By Wendy Lawton
Books as disposables. Nothing could be sadder.
Did you catch the the suggestion regarding books reportedly made by Marie Kondo, the organizing guru who hosts the Netflix show, Tidying Up? I read that she suggested that, ideally, we should keep less than thirty books. Yes, that’s right. Three-oh.
I’ll admit, in our minimalist age people are not collecting books like they once did. It’s a trend I’m mourning. Yes, I’m an avid ebook reader but I am still a dedicated book collector. Books are such treasures. When I did research on the life of Pilgrim’s Progress author, John Bunyan, a poor tinker by trade, I was amazed to find that he owned a small shelf of books. Volumes in those days were prohibitively expensive compared to our books of today and yet he had more than one, including Foxes’ Book of Martyrs which his wife brought into their marriage. Poor as can be, but they treasured books.
Collecting or Hoarding?
I’ve been actively collecting fine books for more than forty years. Nothing pleases me more than my collection of books. I’ve always longed to have a large room dedicated to books– a personal library– but at this point, one room could not possibly house my collection. As the years have gone on my books are in several rooms as you can see from the photos. And let me confess– there are several more bookcases filled with books that I didn’t photograph. When our local Borders store went out of business we bought sixteen bookcases and built them into several of our rooms. The best thing about them is they came with shelf label holders so we could organize our collecting. 🙂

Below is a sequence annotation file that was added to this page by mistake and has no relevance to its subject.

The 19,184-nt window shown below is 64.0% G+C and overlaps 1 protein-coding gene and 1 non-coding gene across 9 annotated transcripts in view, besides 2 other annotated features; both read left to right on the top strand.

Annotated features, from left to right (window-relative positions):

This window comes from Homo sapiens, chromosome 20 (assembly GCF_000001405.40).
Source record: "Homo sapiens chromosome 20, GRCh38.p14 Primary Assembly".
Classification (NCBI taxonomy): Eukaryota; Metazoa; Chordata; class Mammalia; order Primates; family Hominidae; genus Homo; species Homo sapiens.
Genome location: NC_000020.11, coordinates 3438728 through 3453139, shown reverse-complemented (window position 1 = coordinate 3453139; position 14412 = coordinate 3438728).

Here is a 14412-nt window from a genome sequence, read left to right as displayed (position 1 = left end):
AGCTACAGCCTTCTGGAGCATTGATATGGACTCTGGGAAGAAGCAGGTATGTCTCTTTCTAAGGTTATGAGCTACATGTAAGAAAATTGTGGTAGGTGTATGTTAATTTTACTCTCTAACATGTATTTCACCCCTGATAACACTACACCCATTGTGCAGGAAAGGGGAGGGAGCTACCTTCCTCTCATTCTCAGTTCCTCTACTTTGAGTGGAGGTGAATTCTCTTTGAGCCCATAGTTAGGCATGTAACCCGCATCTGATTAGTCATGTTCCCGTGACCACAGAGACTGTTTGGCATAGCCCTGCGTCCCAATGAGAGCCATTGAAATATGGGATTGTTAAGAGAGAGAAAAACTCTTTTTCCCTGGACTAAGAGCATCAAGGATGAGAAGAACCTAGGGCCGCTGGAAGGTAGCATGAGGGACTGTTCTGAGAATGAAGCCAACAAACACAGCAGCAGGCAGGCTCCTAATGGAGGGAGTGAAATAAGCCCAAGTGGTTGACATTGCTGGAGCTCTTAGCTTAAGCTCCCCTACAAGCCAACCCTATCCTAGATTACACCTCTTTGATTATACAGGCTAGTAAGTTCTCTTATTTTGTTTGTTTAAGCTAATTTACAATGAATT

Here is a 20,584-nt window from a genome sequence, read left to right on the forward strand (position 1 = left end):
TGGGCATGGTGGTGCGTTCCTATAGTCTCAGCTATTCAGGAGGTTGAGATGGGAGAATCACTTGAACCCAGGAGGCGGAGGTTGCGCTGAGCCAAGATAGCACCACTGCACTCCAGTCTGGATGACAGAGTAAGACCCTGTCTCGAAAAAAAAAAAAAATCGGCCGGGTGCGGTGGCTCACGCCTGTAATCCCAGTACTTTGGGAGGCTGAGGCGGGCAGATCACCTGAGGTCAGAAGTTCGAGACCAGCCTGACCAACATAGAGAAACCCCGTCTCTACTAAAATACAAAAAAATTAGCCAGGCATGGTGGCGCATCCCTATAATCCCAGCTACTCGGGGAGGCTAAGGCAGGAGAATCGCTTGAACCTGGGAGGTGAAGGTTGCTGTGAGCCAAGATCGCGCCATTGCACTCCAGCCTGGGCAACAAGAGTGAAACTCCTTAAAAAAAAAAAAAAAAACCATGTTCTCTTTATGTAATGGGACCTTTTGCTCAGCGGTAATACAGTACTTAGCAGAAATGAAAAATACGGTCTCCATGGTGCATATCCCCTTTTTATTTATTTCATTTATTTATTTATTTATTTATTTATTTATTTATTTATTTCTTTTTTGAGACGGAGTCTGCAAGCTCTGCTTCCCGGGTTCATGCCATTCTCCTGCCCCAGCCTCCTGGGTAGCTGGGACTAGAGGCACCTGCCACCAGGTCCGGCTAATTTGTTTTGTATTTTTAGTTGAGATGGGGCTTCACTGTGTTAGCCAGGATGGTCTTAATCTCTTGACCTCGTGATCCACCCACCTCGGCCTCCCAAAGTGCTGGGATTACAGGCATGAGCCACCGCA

I used to occasionally run an ad in our denominational magazine seeking books to buy. I found that retiring pastors have some of the most wonderful books and too often no one who wants them. I discovered some real treasures. Many have notes in the margins that are every bit as insightful as the text itself.
But in our day of minimalism we can’t help but ask the question, is collecting books just a different version of hoarding?
I don’t think so.
Here’s why building your own library is important:
- It is a reflection of you. I love to walk into a book collector’s home and browse their stacks. I come to know the people without a word shared.
- Your books become old friends and you can revisit them throughout your life. My mother used to say that the best thing about her forgetfulness was that all her old books were new again. She could remember the characters but she never exactly remembered the plot and she could enjoy them as if they were new all over again.
- Books do not take up much space. There’s a whole world packed in about two inches of shelf space.
- I’ve tried to convince my patient husband that, if nothing else, books are superb insulation. If you could cover each wall with books (and store boxes of them in the attic) you would cut your heating bill significantly.
- When the time comes to downsize, the volumes from your library make exquisite gifts.
Tell us about the books you treasure. Do you collect special books? Does it ever make you feel guilty? What do you think of “tidying up” to no more than thirty books?